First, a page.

The trial sets out to establish what impacts a free-living population of beavers might have and will recommend, on its completion in 2020, whether or not beavers should be allowed to continue living in the wild, and, if so, what management of their numbers and activities will be necessary in future.
Since the start of the ROBT, committee members of ROFA have participated in the trial’s ‘Fisheries Forum’, providing both challenge and expertise. In 2018, ROFA hosted a workshop reviewing the trial’s research into the impact of beaver activity on fish. This workshop was attended by experts from: Devon Wildlife Trust, Environment Agency, Southwest Rivers Association, Game and Wildlife Conservation Trust, Westcountry Rivers Trust, and the Universities of Exeter and Southampton.
ROFA will continue to be closely engaged with these and other agencies on the subject, not just because of its importance to our fisheries on the Otter but also because of the national implications for salmonid species of more wide-spread beaver ‘re-introductions’.
From ROFA’s perspective, beavers raise a number of specific issues related to fish and fishing. Whilst noting there may be some potential benefits for fish from the activities of beavers (in terms of habitat improvement and water quality/hydrology etc) and that beavers are not ‘fish-eaters’, we are concerned in particular about:
Safety issues for anglers from the presence of beavers in the river (see this advice).
The effects of beaver dams on migratory and non-migratory fish passage, especially movement to and from important spawning areas.
The numbers of visiting ‘beaver watchers’ and the disturbance they can cause.
Taking each issue in turn:
As a result of ROFA’s requests, Devon Wildlife Trust have commited to producing a ‘Safety Notice for Anglers’, which will be available for 2019. We will create a link to this information as soon as it available. Anglers experiencing any untoward behaviour from beavers can report it to ROFA HERE and/or to the Devon Wildlife Trust.
A very important step was taken at ROFA’s workshop towards focussing further research on the prediction and management of potential conflict between the interests between beavers and fish. Work has now started in the ROBT on creating predictive models capable of identifying ‘red zones’ where beaver dam building and fish spawning/passage might come into conflict. This information can then be combined with methodologies for assessing and managing (by notching or removing) the potential obstruction presented by individual beaver dams. Whilst this is likely to be ‘work in progress’ at the end of the current trial, it looks to be a positive step towards minimising potential beaver/fish conflicts and putting in place appropriate management regimes, both here in the Otter and nationally. It is hoped this is an approach that would have public support and be one that can be kept relatively simple, practical and replicable elsewhere. The big issue that would remain is: who would have responsibility for and fund/undertake the work involved?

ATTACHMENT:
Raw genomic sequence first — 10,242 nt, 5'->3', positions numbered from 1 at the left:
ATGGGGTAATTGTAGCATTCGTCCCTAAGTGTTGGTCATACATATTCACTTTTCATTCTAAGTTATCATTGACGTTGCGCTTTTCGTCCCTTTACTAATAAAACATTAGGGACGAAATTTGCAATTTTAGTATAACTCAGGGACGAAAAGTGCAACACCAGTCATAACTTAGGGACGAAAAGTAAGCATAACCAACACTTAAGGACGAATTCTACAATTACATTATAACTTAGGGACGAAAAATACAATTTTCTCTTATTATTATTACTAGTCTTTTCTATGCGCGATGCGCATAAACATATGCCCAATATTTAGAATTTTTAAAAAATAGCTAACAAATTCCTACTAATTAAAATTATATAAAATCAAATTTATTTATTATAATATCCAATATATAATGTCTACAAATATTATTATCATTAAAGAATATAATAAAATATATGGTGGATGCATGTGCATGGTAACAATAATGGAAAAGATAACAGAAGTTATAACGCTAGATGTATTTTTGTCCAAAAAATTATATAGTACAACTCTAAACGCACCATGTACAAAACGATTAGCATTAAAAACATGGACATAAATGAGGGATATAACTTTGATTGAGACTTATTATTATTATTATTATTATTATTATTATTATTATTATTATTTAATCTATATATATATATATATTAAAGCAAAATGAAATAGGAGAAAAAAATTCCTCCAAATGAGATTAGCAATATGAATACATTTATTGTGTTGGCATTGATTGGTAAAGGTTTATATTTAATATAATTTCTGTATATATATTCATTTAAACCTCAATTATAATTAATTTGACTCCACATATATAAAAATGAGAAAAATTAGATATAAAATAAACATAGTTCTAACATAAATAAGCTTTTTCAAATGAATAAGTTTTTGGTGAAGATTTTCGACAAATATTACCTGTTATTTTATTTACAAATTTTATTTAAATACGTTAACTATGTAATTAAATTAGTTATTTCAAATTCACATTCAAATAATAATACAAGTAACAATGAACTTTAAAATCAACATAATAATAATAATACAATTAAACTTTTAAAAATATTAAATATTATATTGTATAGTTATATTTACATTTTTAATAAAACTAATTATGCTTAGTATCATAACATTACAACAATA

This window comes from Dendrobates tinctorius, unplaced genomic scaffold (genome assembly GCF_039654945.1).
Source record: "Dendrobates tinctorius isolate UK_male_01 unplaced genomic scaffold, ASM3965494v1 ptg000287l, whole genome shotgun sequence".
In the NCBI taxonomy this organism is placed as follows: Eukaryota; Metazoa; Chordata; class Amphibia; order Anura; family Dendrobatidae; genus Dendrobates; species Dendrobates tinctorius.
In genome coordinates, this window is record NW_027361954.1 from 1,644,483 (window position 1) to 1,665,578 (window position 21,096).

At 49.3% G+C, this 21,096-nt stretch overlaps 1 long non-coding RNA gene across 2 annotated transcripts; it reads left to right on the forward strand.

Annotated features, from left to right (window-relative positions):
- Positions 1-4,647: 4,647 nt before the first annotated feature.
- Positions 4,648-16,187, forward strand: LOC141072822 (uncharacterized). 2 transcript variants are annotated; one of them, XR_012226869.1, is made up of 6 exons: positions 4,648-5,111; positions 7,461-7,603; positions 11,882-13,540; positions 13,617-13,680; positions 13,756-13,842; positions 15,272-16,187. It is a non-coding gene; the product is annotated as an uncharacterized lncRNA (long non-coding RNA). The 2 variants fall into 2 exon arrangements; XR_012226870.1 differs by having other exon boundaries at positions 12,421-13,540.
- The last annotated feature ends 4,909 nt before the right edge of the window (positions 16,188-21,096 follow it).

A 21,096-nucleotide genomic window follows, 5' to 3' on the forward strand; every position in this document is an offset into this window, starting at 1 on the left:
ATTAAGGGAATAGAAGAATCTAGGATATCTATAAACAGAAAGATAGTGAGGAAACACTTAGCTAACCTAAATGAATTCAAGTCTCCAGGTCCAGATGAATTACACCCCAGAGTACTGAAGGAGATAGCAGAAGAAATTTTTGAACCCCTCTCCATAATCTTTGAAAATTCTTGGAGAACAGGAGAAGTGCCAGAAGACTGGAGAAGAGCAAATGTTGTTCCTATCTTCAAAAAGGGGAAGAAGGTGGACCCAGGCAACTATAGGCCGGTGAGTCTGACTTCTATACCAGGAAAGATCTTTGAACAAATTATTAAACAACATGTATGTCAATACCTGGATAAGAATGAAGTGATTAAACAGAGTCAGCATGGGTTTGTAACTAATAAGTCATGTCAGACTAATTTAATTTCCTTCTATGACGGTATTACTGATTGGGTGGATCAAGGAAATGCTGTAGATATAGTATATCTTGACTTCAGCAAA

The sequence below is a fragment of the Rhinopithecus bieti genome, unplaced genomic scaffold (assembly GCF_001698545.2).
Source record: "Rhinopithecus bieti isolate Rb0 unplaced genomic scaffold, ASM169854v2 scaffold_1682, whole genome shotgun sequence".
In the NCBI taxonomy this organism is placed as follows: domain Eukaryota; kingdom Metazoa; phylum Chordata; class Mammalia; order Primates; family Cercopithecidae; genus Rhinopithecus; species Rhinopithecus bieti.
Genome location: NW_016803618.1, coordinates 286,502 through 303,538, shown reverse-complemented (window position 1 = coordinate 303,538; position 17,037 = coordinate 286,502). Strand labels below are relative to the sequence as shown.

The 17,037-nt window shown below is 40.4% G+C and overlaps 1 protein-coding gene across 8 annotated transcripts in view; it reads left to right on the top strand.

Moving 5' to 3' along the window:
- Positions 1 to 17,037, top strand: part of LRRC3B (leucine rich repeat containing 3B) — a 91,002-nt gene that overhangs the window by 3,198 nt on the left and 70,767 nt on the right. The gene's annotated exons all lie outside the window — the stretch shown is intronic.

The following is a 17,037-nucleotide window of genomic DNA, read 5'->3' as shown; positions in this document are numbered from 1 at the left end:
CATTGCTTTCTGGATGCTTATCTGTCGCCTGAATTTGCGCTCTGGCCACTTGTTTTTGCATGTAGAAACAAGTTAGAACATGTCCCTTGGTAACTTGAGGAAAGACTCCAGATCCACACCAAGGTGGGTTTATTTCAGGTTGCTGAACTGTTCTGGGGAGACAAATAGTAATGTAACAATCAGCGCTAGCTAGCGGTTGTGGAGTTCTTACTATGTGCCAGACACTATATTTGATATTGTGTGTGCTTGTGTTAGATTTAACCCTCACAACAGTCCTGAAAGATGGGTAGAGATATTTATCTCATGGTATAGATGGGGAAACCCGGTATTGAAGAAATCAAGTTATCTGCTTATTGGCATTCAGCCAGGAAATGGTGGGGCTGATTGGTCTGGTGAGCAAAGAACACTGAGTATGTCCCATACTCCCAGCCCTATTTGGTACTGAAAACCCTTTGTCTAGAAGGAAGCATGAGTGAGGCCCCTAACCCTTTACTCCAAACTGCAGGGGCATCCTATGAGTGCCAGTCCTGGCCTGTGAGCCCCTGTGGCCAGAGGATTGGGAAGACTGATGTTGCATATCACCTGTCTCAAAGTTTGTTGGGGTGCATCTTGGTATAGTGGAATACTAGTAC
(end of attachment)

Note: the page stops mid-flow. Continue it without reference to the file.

Again as a result of our input, notices have been put up by DWT at points where the public can access the riverbank asking beaver watchers to respect the rights of anglers and to minimise the disturbance they cause. Please report any instances of problems with this to ROFA HERE, including a full description of what happened.
In addition to this work, ROFA is contributing to other aspects of the ROBT such as the assessment of the economic impact on fisheries of beavers.
We will continue to be closely involved with this whole subject in order to help protect and enhance the river’s fish populations and our anglers’ interests.
Beavers on the River Otter
Following a release of beavers into the River Otter catchment by unknown parties some years ago, a population of European beavers has been living and breeding on the river. Currently beavers are not a protected species and are only allowed to continue living in the wild under temporary licence. Whilst that licence exists, the Devon Wildlife Trust (DWT) is managing the beavers and undertaking the ‘River Otter Beaver Trial’ (ROBT).